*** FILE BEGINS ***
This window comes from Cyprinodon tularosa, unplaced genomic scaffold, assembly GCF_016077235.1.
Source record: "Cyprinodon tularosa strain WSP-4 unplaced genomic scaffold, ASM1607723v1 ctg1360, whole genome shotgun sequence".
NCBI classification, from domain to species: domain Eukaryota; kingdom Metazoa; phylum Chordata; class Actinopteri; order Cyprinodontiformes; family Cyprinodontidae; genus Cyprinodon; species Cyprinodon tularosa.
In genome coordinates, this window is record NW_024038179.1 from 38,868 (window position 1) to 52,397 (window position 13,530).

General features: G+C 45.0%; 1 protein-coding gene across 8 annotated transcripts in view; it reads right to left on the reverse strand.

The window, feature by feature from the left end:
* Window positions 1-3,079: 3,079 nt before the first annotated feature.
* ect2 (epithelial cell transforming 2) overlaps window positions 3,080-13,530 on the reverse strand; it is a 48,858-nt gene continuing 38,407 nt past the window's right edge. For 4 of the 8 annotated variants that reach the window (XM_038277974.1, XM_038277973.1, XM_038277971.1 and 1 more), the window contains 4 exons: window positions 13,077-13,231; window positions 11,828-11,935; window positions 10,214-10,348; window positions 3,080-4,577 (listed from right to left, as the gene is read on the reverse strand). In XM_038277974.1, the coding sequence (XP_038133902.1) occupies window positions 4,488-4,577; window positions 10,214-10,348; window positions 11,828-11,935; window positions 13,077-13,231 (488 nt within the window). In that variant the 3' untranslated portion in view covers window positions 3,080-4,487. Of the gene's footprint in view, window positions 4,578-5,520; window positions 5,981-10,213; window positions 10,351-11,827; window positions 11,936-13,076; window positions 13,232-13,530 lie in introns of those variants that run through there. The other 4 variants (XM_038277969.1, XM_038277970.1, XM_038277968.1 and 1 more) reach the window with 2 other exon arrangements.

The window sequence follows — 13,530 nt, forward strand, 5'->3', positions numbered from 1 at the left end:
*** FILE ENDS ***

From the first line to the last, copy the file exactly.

This window comes from Cyprinodon tularosa, unplaced genomic scaffold, assembly GCF_016077235.1.
Source record: "Cyprinodon tularosa strain WSP-4 unplaced genomic scaffold, ASM1607723v1 ctg1360, whole genome shotgun sequence".
NCBI classification, from domain to species: domain Eukaryota; kingdom Metazoa; phylum Chordata; class Actinopteri; order Cyprinodontiformes; family Cyprinodontidae; genus Cyprinodon; species Cyprinodon tularosa.
In genome coordinates, this window is record NW_024038179.1 from 38,868 (window position 1) to 52,397 (window position 13,530).

General features: G+C 45.0%; 1 protein-coding gene across 8 annotated transcripts in view; it reads right to left on the reverse strand.

The window, feature by feature from the left end:
* Window positions 1-3,079: 3,079 nt before the first annotated feature.
* ect2 (epithelial cell transforming 2) overlaps window positions 3,080-13,530 on the reverse strand; it is a 48,858-nt gene continuing 38,407 nt past the window's right edge. For 4 of the 8 annotated variants that reach the window (XM_038277974.1, XM_038277973.1, XM_038277971.1 and 1 more), the window contains 4 exons: window positions 13,077-13,231; window positions 11,828-11,935; window positions 10,214-10,348; window positions 3,080-4,577 (listed from right to left, as the gene is read on the reverse strand). In XM_038277974.1, the coding sequence (XP_038133902.1) occupies window positions 4,488-4,577; window positions 10,214-10,348; window positions 11,828-11,935; window positions 13,077-13,231 (488 nt within the window). In that variant the 3' untranslated portion in view covers window positions 3,080-4,487. Of the gene's footprint in view, window positions 4,578-5,520; window positions 5,981-10,213; window positions 10,351-11,827; window positions 11,936-13,076; window positions 13,232-13,530 lie in introns of those variants that run through there. The other 4 variants (XM_038277969.1, XM_038277970.1, XM_038277968.1 and 1 more) reach the window with 2 other exon arrangements.

The window sequence follows — 13,530 nt, forward strand, 5'->3', positions numbered from 1 at the left end: